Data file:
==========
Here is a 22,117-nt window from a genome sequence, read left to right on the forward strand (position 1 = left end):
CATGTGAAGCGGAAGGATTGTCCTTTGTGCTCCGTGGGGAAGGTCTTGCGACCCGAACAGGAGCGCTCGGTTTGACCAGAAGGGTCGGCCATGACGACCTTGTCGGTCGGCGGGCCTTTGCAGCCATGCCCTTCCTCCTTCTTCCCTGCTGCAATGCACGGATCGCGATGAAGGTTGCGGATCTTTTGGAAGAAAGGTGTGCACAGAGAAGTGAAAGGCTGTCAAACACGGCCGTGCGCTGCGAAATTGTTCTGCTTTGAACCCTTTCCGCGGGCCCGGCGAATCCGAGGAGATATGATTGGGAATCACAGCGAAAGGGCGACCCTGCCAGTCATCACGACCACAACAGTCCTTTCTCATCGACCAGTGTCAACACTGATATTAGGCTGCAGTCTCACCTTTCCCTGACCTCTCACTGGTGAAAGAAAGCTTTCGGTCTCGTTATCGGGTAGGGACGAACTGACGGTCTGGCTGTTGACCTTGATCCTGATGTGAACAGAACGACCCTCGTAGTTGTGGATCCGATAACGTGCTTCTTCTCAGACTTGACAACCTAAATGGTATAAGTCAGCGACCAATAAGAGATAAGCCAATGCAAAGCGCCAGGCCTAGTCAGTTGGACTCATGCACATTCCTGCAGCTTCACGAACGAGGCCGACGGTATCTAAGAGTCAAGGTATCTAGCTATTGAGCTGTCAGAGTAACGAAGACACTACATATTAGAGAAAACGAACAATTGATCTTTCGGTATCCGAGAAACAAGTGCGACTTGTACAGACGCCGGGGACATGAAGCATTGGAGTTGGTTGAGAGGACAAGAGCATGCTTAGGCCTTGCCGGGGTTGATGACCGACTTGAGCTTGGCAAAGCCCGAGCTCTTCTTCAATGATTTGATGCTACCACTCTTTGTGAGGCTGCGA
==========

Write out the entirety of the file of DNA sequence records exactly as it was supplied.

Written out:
Here is a 22,117-nt window from a genome sequence, read left to right on the forward strand (position 1 = left end):
CATGTGAAGCGGAAGGATTGTCCTTTGTGCTCCGTGGGGAAGGTCTTGCGACCCGAACAGGAGCGCTCGGTTTGACCAGAAGGGTCGGCCATGACGACCTTGTCGGTCGGCGGGCCTTTGCAGCCATGCCCTTCCTCCTTCTTCCCTGCTGCAATGCACGGATCGCGATGAAGGTTGCGGATCTTTTGGAAGAAAGGTGTGCACAGAGAAGTGAAAGGCTGTCAAACACGGCCGTGCGCTGCGAAATTGTTCTGCTTTGAACCCTTTCCGCGGGCCCGGCGAATCCGAGGAGATATGATTGGGAATCACAGCGAAAGGGCGACCCTGCCAGTCATCACGACCACAACAGTCCTTTCTCATCGACCAGTGTCAACACTGATATTAGGCTGCAGTCTCACCTTTCCCTGACCTCTCACTGGTGAAAGAAAGCTTTCGGTCTCGTTATCGGGTAGGGACGAACTGACGGTCTGGCTGTTGACCTTGATCCTGATGTGAACAGAACGACCCTCGTAGTTGTGGATCCGATAACGTGCTTCTTCTCAGACTTGACAACCTAAATGGTATAAGTCAGCGACCAATAAGAGATAAGCCAATGCAAAGCGCCAGGCCTAGTCAGTTGGACTCATGCACATTCCTGCAGCTTCACGAACGAGGCCGACGGTATCTAAGAGTCAAGGTATCTAGCTATTGAGCTGTCAGAGTAACGAAGACACTACATATTAGAGAAAACGAACAATTGATCTTTCGGTATCCGAGAAACAAGTGCGACTTGTACAGACGCCGGGGACATGAAGCATTGGAGTTGGTTGAGAGGACAAGAGCATGCTTAGGCCTTGCCGGGGTTGATGACCGACTTGAGCTTGGCAAAGCCCGAGCTCTTCTTCAATGATTTGATGCTACCACTCTTTGTGAGGCTGCGA